Rabbi Tzvi Hirsch Haber

Rabbi, Los Angeles, CA

Fish and Meat

by | Oct 23, 2009 | 5 comments

You buy some Tropicana Orange Juice with Omega 3’s added. Your mother always told you to drink OJ with your Salami, so you pour a tall glass to go with your deli sandwich. As you’re pouring, the “OK fish” designation catches your eye. What are the implications?

You’re the cook in a large camp. Hurried and late on Friday afternoon, you grab what you think is a loaf of kishka from the freezer and toss it into the chulent. Shabbos morning you realize the chulent smells a little funny. Upon closer inspection you realize it was a loaf of gefilte fish. What now?

In an effort to lower your cholesterol you switch from hamburgers to grilled fish. Can you use the same grill? How well does it have to be cleaned?

You use Worcestershire Sauce to prepare your steaks. Your grilling buddies point out that it contains anchovies. May you continue to use it?

The Prohibition

The Gemara in Pesachim 76b states: “Fish that was roasted together with meat should not be eaten for it is bad for odor and for something else”. Odor refers to bad breath (Mordechai) “something else refers to tzaraas (Rashi).

The Shulchon Aruch rules (YD 116:2) that one should not eat meat and fish together because it causes tzaaras. The Rema adds that they should not be roasted together because ‘Reicha’ or smell is considered significant and transfers from one to the other but if done it is not forbidden. If they are cooked together (not roasted) or they are close enough that the juices ooze from one to the other, they are forbidden.

In fact, in the Darkei Moshe the Rema writes that even though when meat and milk mix if one is less than 1/60th we consider it nullified and it is permitted, in this case we won’t say that because of “chamira sekanta meisura”. This is a Talmudic concept that teaches that we are more stringent for health related prohibitions than other prohibitions. Some Poskim are lenient and allow it to be nullified in 60.

Fish and meat may be eaten consecutively, but there is a dispute as to whether one needs to wash their hands and mouth between them. Sefardim are stringent and Ashkenazim are more lenient. Many (Ashkenazi) Poskim say that one should take a drink and/or eat something such as bread between them. This is the source for the post fish lechaim. [There is a Halachic basis to not drink water after fish. Hence the minhag developed to drink schnapps].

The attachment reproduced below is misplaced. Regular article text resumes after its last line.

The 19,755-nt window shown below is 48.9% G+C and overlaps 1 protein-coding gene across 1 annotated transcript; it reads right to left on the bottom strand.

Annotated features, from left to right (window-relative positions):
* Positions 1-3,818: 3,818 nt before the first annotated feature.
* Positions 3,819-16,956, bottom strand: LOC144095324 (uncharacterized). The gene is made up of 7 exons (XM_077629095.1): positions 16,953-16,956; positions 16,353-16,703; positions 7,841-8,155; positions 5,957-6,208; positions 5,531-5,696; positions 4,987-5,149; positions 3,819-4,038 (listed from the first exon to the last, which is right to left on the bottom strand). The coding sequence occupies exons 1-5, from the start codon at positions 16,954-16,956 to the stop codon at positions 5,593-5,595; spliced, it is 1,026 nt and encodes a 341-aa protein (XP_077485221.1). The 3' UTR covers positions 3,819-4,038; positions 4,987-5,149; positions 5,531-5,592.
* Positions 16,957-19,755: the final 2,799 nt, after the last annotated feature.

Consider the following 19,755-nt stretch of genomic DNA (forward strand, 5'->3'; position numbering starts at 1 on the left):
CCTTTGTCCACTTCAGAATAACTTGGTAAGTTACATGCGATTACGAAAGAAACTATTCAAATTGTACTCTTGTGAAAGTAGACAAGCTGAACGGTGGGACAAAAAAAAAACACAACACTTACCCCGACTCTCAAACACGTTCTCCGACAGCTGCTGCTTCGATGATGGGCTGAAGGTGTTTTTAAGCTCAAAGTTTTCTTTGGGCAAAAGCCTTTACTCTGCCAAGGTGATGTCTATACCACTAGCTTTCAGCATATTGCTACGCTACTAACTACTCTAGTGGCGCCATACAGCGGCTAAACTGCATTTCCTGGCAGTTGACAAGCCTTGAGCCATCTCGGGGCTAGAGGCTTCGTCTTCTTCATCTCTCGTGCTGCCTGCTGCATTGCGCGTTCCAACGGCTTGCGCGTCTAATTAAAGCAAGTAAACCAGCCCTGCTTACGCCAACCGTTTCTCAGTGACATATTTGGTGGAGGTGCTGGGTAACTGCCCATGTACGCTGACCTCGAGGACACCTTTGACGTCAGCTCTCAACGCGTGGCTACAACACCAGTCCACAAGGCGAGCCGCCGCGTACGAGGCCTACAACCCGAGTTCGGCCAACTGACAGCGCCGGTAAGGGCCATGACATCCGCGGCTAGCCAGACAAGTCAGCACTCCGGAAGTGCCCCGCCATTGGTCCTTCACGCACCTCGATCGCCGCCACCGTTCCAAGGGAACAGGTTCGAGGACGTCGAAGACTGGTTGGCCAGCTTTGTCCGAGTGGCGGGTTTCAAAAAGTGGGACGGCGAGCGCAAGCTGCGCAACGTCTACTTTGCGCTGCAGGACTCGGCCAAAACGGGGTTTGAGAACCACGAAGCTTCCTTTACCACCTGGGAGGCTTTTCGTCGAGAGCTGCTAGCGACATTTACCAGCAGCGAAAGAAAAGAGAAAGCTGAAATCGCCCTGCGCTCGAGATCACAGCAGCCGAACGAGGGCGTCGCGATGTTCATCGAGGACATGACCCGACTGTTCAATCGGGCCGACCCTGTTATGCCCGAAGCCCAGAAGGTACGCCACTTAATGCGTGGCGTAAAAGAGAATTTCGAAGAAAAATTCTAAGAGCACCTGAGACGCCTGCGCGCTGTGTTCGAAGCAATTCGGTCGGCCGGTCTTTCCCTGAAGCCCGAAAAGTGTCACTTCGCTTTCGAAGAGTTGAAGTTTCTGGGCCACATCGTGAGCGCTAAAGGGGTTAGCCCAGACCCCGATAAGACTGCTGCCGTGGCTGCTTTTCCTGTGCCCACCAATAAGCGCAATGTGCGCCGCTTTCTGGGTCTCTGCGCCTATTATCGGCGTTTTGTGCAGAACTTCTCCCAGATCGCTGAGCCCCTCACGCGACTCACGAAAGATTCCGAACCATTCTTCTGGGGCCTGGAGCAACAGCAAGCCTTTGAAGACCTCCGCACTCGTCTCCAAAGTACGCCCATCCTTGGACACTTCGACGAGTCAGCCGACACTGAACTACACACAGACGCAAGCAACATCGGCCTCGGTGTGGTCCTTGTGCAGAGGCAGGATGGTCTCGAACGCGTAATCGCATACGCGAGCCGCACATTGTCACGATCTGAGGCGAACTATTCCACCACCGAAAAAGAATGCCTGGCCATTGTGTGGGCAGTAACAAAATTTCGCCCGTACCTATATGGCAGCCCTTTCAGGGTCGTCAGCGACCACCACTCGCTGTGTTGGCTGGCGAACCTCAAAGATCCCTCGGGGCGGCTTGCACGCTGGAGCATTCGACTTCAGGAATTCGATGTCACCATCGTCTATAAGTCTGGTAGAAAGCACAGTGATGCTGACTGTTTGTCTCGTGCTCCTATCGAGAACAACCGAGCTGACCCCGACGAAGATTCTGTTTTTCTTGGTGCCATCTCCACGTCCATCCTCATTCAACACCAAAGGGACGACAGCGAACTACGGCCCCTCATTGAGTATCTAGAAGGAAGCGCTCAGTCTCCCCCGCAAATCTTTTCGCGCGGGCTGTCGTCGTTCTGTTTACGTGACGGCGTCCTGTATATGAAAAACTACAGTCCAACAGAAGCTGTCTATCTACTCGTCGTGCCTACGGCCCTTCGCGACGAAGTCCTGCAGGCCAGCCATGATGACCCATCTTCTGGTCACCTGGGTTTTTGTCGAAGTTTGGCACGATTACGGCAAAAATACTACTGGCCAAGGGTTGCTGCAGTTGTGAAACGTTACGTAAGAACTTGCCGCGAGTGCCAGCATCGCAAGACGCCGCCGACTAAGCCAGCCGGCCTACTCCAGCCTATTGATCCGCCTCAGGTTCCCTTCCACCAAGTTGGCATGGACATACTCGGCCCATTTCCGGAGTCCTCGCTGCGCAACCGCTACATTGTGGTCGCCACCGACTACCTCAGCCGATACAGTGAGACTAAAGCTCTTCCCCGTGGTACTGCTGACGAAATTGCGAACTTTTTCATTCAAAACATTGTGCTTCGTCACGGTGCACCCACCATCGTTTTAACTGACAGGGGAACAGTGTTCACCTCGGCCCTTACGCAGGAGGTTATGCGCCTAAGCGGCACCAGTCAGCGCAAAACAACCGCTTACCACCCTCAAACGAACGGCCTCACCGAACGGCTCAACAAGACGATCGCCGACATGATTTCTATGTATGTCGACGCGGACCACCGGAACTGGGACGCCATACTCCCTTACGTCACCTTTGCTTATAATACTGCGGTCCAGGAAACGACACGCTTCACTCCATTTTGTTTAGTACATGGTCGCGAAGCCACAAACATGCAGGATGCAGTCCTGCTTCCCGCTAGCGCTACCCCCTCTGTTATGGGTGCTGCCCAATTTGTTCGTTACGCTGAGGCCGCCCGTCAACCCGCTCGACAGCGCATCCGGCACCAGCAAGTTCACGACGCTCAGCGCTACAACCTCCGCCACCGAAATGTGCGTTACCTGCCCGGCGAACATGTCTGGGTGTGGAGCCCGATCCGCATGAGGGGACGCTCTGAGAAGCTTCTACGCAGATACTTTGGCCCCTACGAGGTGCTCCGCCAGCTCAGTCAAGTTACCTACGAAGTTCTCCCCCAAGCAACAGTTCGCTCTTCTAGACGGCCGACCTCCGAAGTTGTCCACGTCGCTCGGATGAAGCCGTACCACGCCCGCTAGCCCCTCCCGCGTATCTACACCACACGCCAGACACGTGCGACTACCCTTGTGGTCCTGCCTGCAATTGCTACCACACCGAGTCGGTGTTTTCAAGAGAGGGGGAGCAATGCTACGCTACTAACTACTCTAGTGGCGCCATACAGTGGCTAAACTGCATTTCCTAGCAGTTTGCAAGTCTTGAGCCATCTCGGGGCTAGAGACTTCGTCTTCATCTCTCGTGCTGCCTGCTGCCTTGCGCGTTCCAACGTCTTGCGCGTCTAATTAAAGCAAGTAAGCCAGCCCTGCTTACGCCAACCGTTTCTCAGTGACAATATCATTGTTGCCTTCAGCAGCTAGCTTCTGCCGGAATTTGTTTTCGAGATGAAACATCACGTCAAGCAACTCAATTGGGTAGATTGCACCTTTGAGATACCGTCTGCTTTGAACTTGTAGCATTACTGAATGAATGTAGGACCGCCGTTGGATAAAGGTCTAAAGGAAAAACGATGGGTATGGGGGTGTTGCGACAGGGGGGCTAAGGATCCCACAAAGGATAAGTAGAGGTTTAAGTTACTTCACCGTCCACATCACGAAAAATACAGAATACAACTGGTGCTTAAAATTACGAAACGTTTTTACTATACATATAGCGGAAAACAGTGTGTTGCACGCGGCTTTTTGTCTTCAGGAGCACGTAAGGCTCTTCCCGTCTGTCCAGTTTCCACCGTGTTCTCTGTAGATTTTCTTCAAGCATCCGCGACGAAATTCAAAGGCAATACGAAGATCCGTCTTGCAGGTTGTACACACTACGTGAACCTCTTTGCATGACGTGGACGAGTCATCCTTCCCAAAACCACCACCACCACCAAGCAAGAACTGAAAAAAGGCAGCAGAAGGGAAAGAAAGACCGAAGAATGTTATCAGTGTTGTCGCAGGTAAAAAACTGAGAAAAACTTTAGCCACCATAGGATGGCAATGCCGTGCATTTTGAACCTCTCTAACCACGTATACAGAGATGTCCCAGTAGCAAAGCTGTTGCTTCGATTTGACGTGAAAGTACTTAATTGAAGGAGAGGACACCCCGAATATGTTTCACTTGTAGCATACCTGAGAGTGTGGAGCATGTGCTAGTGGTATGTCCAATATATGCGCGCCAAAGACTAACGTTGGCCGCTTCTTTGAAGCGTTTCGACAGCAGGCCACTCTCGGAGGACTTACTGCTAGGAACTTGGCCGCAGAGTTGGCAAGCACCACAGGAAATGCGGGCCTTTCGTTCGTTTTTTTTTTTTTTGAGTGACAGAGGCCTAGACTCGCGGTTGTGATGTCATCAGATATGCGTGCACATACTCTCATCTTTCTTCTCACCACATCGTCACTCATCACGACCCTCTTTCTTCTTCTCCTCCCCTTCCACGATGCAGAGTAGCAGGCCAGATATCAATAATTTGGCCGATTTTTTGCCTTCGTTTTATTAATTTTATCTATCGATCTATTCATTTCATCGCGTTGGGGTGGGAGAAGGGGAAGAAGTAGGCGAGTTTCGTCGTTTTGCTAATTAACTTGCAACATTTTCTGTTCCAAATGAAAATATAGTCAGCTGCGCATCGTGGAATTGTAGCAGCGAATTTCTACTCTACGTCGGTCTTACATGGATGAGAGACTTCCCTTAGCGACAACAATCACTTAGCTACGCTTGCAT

The Leniencies

All this only applies to actual fish residue. One may use the same pots for fish and meat as long as they are cleaned well. (Unlike milk and meat, where we say that some flavor is absorbed in the walls of the pot themselves). Similarly, meaty knives may be used for fish as long as they are clean.

Magen Avrohom (173) writes that nowadays there is no danger in mixing fish and meat and perhaps there is room to be lenient. The universal custom is not like the Magen Avrohom. [The Rambam does not quote this Halacha, presumably for the same reason].

The Divrei Malkiel is lenient on Shabbos, as far as I know the custom is not to be lenient.

Fish and Milk

The custom among many Sefardim is not to eat milk and fish together (think lox and cream cheese, tuna melt). They are lenient with butter on fish though.

Kashrus Organization Policy

As far as I can ascertain, the OU will mark an item with more than 1/60th fish as OU fish. Less than 1/60th they will not mark, but the fish will be listed on the ingredient panel for those who are stringent. The primary application is kosher marshmallows and Worcestershire Sauce. I don’t know what the OK policy is as far as the Omega 3 OJ is concerned, if anyone knows please comment.

By Rabbi Tzvi Hirsch Haber

Rabbi Tzvi Hirsch Haber is sought after by all who know him for his Halachic and practical advice. His keen ability to put complicated matters into a digestible perspective coupled with his ability to get the facts, make him the perfect blogger to help us all “Do It Right”.


  1. Tzvi Haber

    A couple additions:
    I’ve since learned that fish and butter is not at all commonplace among Sefardim, although there are Poskim who permit it.

    I saw in the name of the Chasam Sofer that one need not be concerned about the issue at all, like the Magen Avohom, and unlike popular minhag.

  2. elisha

    why do no non jews or irreligious jews ever die or get sick from eating fish and meat?

  3. MTJer

    Reb Tzvi
    Your writing style has changed since you switched coasts, could be the climate or time zones. A few points, 1 Elisha welcome back your comment as usual mocks Yiddeshkiet and reeks of kefira.2 As for the question the Chassam Sopher (Y.D. 101)answers it based on a Gemara (I won’t tell it to you that way maybe you will look it up and mitoch shlo lishma ba lshma)Also Reb Tzvi in that tshuva it seems blatant that he argues on the Magen Avrohom. As a side note I recently asked your Rebbe if you may lchatchila cook open fish with something you will eat with meat and he said yes. Also we need to know about the O.J. and the salami so we may eat right .

  4. The real MTJster

    someone stole my name

  5. TherealMTJster

    Reb Tzvi
    A great injustice has been done on your website someone has stolen my identity and pasted it off as there own. The MTJster of this post is not the same MTJster that we have grown to love. I think that your next blog should be about the issur of identity theft, it probably can be conected to the issur of kidnapping. please keep me posted


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